A therapy provider in Oak Harbor is changing the lives of children with autism.
On any given day at the BlueSprig office on Highway 20, it may look like children are simply playing with toys. In reality, they are working one-on-one with therapists who are trained to help children with autism improve their communication and social skills.
BlueSprig specializes in applied behavior analysis therapy – a systematic approach to behavior change.
The office has been in the community since 2010 as Aptitude Habilitation Services. In 2020, the owner of Aptitude unexpectedly passed away and it merged with BlueSprig, which has locations all over the country.
“We maintained as long as we could,” Operations Manager Stephanie Martin said. “BlueSprig was kind of the saving force that came in and acquired us and we’re still here.”
The office has several registered behavior technicians, meaning they are therapists specifically trained to work with autistic children. There are individual treatment rooms, as well as a common play area where children can work on social skills with their peers.
Kim Kokias is the clinical director of the Oak Harbor location and a board certified behavior analyst. She assesses children when they first come in and writes up an individualized treatment plan with specific goals and criteria to meet those goals.
“They’re kids so everything is play-based,” Kokias said. “We’ll target goals, mostly language or social skills or behavior, but we do it through play.”
Therapists use positive reinforcement to encourage communication. A therapist, for example, will hold marbles and wait for the child to ask for one. Once the child communicates that she does, the therapist reinforces the good behavior with a marble.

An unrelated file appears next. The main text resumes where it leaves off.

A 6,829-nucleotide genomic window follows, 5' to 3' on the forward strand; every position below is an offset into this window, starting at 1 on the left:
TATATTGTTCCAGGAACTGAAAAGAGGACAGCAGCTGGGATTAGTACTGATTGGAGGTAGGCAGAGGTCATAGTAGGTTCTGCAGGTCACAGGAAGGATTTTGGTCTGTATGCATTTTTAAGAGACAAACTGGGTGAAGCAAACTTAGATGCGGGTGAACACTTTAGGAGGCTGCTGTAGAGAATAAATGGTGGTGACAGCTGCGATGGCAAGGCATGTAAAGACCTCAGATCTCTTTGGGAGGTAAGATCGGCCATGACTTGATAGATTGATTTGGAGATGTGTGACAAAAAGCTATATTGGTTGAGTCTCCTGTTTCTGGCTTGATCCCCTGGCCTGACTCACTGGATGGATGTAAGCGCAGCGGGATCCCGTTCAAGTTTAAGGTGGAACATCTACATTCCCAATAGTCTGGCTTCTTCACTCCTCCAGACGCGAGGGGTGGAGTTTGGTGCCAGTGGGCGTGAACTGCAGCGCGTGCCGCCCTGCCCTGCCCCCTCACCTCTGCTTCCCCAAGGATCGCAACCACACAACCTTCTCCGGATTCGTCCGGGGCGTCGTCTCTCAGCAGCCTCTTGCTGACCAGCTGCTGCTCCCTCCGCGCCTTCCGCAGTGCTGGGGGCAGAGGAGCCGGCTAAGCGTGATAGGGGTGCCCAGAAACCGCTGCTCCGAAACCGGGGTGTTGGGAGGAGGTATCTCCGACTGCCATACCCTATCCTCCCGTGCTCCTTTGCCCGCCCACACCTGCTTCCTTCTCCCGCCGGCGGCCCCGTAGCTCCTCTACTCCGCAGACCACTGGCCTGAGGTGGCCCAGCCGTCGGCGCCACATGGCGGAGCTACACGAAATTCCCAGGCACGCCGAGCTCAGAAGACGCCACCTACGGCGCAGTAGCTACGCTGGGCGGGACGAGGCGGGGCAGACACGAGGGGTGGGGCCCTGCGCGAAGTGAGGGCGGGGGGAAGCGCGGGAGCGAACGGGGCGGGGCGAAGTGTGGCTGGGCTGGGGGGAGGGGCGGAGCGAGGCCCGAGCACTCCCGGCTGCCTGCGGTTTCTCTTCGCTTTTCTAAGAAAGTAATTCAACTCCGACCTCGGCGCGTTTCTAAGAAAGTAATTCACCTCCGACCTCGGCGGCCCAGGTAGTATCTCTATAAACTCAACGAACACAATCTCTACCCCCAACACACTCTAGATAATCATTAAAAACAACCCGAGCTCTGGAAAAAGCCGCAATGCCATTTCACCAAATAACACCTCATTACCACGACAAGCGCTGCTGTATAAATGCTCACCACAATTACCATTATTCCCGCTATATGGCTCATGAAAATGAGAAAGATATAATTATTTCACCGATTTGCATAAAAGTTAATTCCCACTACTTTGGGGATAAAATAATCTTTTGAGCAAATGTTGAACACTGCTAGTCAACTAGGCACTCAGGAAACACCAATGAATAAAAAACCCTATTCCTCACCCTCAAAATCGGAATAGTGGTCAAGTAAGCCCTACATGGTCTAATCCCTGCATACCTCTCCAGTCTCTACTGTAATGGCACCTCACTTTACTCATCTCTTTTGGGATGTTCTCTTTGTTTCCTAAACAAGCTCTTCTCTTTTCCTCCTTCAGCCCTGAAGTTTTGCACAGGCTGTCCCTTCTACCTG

BlueSprig currently serves 17 children from ages 3 to 13. The kids come in five days a week and are seen anywhere from six hours a week to 30, depending on their individualized plan. Some clients are seen in their homes.
The office also provides parent training. Parents are taught applied behavior analysis strategies so they can work on goals with their kids outside of sessions with a therapist. Staff meet with the parents about twice a month to assess how things are going at home. Each parent has a goal that staff also collects data on.
The office is currently looking to take on more clients.
“There’s a huge need in this community,” Martin said. “There’s not enough resources, especially for applied behavior analysis.”
Once a child has a diagnosis of autism, services at BlueSprig are referred by a doctor and are provided through insurance. Common signs of autism are lack of eye contact, lack of communication and speech and nonverbal repetitive behaviors. Early intervention is important.
The point of applied behavior analysis is for the child to eventually not need it.
“We want to serve them well and give them skills so they can discharge and function in the world without us,” Kokias said.